Almost six years ago, longtime Wellington resident and polo player Luis Escobar was seriously injured after a collision during a high-goal competition at the International Polo Club Palm Beach.
It was determined that Escobar had sustained a blood clot on his brain, and the recovery process was going to be arduous. But he was determined to return to the game he loved.
“Well, I don’t think I really knew how bad it was,” recalled Escobar, who was born in Costa Rica and started playing at the age of 7 under the tutelage of his father. “My friend Diana Palmer, who is an amazing therapist in California, told me how long before I would feel normal again. I was hoping she would say a year or two. Her answer was five years. Obviously, it was very depressing not only to hear that, but knowing if I came back in five years, I would be 48, almost 49.”
Escobar is still dealing with issues from the collision, but he is happy with the progress he has made.
“To this day, I work on many little things that are left over from the accident. But I can tell you that all the hard work has [paid off], and the five years came up to the day, when I played a final against Adolfo Cambiaso at the Grand Champions Polo Club,” he said.
Even though he lost that final last January, many things came together for Escobar.
“Five years after my accident, it reassured me that everything is possible if you put 100 percent effort in it,” Escobar said. “My dad always told me keep on trying and never give up. Consistency and determination are real.”
Escobar’s father, Francisco, founded the Santa Clara Polo Club in Wellington in 1984, and Luis expanded it, so it now encompasses more than 40 acres. While growing up, he and his family would travel back and forth from Costa Rica to Wellington to play polo during the winter before settling here permanently.
Today, Luis’ sons Lucas and Nico are part of the Escobar polo legacy, both making their mark as up-and-coming players. Nico will be playing in the high-goal Gauntlet of Polo series with La Indiana at IPC. Lucas is still trying to get on a high-goal team this season, but he is expected to play the medium-goal with his father, Alejandro Poma and Diego Cavanaugh.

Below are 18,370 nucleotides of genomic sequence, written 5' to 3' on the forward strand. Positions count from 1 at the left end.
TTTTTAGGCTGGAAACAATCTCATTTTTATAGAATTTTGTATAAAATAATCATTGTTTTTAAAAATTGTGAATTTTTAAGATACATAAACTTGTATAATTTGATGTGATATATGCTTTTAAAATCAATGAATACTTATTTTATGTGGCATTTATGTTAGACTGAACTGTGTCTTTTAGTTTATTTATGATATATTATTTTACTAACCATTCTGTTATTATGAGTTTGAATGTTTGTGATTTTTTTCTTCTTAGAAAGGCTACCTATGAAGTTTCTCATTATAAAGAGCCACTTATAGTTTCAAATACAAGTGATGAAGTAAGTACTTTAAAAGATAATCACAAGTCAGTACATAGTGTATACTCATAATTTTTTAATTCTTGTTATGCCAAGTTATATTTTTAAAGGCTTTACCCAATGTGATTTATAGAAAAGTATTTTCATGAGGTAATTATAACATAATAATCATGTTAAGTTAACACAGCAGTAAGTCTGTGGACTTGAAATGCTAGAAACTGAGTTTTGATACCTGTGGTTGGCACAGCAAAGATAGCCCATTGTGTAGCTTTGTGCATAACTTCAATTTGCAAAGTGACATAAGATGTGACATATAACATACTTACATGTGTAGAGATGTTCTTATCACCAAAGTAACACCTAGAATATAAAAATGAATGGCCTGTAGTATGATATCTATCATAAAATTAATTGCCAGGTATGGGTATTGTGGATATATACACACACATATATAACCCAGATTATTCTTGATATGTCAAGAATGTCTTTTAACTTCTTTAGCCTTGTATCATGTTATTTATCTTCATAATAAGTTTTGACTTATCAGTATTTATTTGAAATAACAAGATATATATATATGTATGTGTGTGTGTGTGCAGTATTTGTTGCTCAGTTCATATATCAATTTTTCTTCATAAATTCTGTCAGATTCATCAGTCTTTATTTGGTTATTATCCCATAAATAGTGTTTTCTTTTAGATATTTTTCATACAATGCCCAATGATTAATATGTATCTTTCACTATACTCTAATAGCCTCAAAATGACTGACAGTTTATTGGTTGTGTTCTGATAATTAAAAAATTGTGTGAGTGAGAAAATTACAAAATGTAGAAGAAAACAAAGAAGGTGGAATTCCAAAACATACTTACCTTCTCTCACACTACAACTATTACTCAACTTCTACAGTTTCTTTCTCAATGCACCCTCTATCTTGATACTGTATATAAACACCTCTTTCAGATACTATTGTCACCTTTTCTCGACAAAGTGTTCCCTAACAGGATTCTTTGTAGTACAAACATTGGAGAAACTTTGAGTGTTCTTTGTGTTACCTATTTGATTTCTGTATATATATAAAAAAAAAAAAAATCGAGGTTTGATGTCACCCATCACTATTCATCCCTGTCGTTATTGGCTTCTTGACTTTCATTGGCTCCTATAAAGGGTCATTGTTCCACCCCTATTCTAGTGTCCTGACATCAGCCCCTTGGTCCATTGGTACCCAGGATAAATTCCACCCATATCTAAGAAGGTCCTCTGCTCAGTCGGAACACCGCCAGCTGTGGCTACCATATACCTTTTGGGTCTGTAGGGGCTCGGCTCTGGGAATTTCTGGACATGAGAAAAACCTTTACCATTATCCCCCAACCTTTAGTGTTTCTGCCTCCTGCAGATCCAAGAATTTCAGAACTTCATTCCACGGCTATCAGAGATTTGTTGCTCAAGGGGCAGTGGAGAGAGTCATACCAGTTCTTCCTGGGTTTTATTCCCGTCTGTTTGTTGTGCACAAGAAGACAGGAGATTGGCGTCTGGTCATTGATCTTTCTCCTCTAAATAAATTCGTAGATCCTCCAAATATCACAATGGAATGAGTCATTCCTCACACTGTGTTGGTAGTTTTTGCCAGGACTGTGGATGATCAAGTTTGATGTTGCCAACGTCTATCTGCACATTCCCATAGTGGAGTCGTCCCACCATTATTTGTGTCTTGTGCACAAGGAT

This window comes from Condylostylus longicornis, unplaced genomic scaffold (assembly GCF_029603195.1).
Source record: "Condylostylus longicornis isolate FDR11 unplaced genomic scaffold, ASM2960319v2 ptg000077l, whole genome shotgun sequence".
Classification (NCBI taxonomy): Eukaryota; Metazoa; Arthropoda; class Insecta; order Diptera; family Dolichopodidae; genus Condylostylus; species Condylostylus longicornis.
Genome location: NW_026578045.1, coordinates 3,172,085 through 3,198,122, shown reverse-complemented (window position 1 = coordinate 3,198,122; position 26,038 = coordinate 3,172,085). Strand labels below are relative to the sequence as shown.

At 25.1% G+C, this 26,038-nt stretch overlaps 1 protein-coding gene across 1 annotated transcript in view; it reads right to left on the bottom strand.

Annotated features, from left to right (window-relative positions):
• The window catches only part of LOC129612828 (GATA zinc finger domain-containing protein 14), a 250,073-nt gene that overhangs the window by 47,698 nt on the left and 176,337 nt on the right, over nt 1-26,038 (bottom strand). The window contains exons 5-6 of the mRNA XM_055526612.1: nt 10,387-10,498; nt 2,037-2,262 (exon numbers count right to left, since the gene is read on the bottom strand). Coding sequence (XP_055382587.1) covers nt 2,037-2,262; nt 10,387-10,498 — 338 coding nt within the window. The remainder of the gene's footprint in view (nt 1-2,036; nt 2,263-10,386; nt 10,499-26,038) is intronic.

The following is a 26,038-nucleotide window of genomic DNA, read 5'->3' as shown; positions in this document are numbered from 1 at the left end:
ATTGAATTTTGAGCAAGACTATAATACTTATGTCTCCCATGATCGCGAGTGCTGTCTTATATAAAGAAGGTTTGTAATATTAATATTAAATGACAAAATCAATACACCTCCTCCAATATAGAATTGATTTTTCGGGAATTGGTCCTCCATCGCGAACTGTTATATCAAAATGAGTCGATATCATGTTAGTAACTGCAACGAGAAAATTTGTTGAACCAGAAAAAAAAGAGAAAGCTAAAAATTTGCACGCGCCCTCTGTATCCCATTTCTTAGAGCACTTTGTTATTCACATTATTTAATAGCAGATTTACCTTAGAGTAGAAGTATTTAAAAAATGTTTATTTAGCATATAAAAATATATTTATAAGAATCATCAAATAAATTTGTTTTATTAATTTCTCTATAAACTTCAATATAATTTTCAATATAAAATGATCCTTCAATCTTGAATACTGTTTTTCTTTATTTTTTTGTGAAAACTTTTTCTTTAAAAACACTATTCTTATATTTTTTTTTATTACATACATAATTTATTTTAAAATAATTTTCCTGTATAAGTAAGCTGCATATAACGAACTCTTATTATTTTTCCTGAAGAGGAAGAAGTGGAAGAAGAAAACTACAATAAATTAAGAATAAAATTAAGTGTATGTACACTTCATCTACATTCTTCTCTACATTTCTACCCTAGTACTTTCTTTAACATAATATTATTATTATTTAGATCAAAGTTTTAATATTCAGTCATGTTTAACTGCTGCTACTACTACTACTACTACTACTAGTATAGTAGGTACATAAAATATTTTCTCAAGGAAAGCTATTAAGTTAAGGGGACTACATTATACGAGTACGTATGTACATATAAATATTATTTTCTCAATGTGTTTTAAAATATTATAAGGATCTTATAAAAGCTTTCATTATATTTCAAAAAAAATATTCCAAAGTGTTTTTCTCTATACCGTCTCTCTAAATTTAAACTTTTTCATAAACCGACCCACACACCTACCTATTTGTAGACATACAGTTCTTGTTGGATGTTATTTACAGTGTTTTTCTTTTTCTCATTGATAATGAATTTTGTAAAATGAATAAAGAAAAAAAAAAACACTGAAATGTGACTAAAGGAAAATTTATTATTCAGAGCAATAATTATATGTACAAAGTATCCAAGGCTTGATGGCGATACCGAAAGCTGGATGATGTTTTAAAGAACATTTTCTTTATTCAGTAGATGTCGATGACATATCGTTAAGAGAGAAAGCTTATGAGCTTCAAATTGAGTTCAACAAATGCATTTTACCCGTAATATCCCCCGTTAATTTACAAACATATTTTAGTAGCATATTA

Lucas and Nico both started polo when they were about five years old. Luis made it fun, and that made it easier for them to join in.
“I’ve played polo all my life, so it was natural for them to get into it,” said Luis, who attended Florida Atlantic University. “Wellington is where we live and where they were born. Georgette [Luis’ wife] is a huge supporter of them, and, of course, living in Wellington it is easy to be involved with polo. A lot of kids play in Wellington, so it’s easy to play when you have friends playing polo at a younger age.”
A lot of Luis’ classic style can be seen when watching his sons play.
“Ever since growing up, my father has taught me to hit the ball the first time,” said Lucas, who is a 2-goaler. “As kids, we would play little 3-on-3 games with a rule that we could only hit the ball once in a row. It has shaped me in the player I am today. I honestly don’t know who I take after in my playing style. I like to go forward and score goals; I prefer playing the 1 or 2 positions. I also can play back, but I love going forward.”
Nico, a 4-goaler, sees himself as playing a more traditional polo game. “The most I have learned from my father is to play a classical type of polo, making me a classical player,” he said. “I hear a lot of people say I play like my father; I’m not sure who I take after. I would like to create my own style one day.”
Off the field, the Escobars participate in several charity events and support the local community. After all, Luis met Georgette while enjoying Wellington’s social scene. Lucas and Nico like the casual lifestyle that makes Wellington special.
“To unwind, it’s always fun to hang out with friends and have a good laugh,” Lucas said. “I like going to the beach and playing other sports, like golf, football and soccer.”
“Lucas and I like to go to the beach with friends, play football and play Rollerblade polo,” Nico added.
Luis also has his favorite spots in Wellington and beyond.
“In a regular year, with no pandemic, I like to disconnect and try to go to the theater,” Luis said. “Even better, if we can get away, I love snow skiing. When in Wellington, we like to hang out quietly, go to the movies and go to some local classic restaurants like Short Stacks for a late breakfast or Park Avenue for some good ribs.”
Both Nico and Lucas have big goals for their future. In addition to playing in Wellington and Santa Barbara, they spent December in Argentina playing at La Aguada under the tutelage of former 10-goaler Miguel Novillo Astrada.
“My goal is to become 10 goals,” said 20-year-old Nico, who attends Palm Beach Atlantic University. “In the next five years, I plan to get to 8 goals and be playing the Argentine Open.”
“In the next five years, I plan to be around 7 or 8 goals,” said 18-year-old Lucas, a senior at the Palm Beach International Academy. “I hope by that time to be playing the Argentine Open with my brother Nico.”
While the brothers are dreaming and planning their future, Luis has had plenty of victories and memories.
“I have played with my dad and both my sons in different tournaments,” Luis said. “Even my brother Federico has played on the same team. That’s always fun. A recent memory that I will never forget was with my dad’s team. He sat down, and my brother Federico played for him. That day we won the America Cup final in California — my brother Federico, Santi Toccalino, Lucas — and Lucas won Most Valuable Player, and I won Best Playing Pony. Later that day, Nico won the final of the Silver Cup with Lucchese and also won Most Valuable Player. It was an amazing day for me and my family.”
Learn more about the Escobar family at www.santaclarapoloclub.com.